Fix Rent Control to Help Elderly New Yorkers

NEW YORK, NY - JANUARY 21: Manhattan skyline is viewed from one of the top floors of the newly built Four Seasons private residences at 30 Park Place on January 21, 2015 in New York City. The building, which was built by Silverstein Properties, Inc. and designed by Robert A.M. Stern Architects, will be the tallest residential tower in downtown Manhattan when complete. An event to celebrate the final pour of structural concrete on the 82nd floor of the 926-foot tall building brought dozens of employees from both firms along with construction workers and members of the real estate community. (Photo by Spencer Platt/Getty Images)

Manhattan skyline is viewed from one of the top floors of the newly built Four Seasons private residences at 30 Park Place on January 21, 2015 in New York City. (Photo: Spencer Platt/Getty Images)

Albany will, as expected, extend rent control and rent stabilization. Whether the system, as practiced, is fair to small property owners or the best public policy for New York City are not questions we’ll address today. But it is fair to say that no one seems to have stepped back and asked, “Are there unintended consequences beyond the immediate goal of preserving affordable housing?”

Clearly one aspect of rent control and rent stabilization that seems to have been ignored is its impact on the elderly. The current system traps older persons in apartments they may no longer want or need and exacerbates social isolation.

As Professor James S. House of the University of Michigan has documented, for the elderly, “social isolation kills.”

For the elderly, rent regulations may preserve affordable housing, but they do nothing to ensure accessible housing. Many seniors are paying lower-than-market rates for apartments that are far larger than they need, or are on upper floors of walk-ups. And very often, the challenge of navigating stairs keeps seniors isolated—virtually housebound—and discourages visits from friends.

The current system traps older persons in apartments they may no longer want or need and exacerbates social isolation.

There may be smaller, more accessible apartments on lower floors in the same or nearby buildings. But without rent protection-transferability, the elderly have no way to take advantage of more appropriate housing.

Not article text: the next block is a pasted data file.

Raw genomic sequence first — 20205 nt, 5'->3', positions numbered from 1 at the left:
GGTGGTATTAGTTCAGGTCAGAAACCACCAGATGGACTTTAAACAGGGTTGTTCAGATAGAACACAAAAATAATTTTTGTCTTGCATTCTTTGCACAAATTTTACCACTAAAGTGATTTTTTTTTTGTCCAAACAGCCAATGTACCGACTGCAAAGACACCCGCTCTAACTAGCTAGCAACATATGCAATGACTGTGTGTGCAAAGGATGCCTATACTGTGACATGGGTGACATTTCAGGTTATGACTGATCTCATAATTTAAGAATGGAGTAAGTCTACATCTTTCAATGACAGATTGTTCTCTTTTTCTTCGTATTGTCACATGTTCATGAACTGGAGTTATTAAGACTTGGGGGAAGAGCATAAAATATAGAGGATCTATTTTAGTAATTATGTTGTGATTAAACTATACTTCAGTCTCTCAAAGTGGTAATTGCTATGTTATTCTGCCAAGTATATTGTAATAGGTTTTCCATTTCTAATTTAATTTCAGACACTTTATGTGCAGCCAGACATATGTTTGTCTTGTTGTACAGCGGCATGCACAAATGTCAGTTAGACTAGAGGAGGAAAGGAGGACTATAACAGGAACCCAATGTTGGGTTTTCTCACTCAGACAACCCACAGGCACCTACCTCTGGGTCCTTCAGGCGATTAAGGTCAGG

There are more than 1.3 million city residents over 60—the age at which the city’s Department for the Aging (DFTA) considers elderly and provides services. But with many echoing the belief that “60 is the new 40,” we’re happy to focus on a different demographic: those over 75. We have more than 430,000 men and women in that group. Fully 37 percent of those over 60—and a significantly larger portion of the truly elderly—live below or just barely above the poverty line.

Not surprisingly, most of them want to “age in place”—live in their own homes and communities. Two of the largest NORCs in America (naturally occurring retirement communities) are Co-Op City in the Bronx and Penn South in Manhattan. Seniors tend to hang on to large apartments secured when spouses were alive and children living at home. They also remain in rent-stabilized apartments far longer—three times the rate—than those in non-stabilized apartments. Thirty percent of seniors live alone.

Exactly how many seniors are living in apartments that are too big for their needs or for them to manage is unclear. Nor do we know the number of seniors who suffer from isolation. The city needs to conduct a housing audit—quickly.

Most of us dread the idea of moving. For seniors, the thought might be even more overwhelming. But the appeal of having a new, right-sized apartment—if coupled to a financial incentive—might encourage more than a few to take advantage of a voluntary opportunity. But we can’t even begin to craft such a program until we address rent-control-and-stabilization transferability.

Fix Rent Control to Help Elderly New Yorkers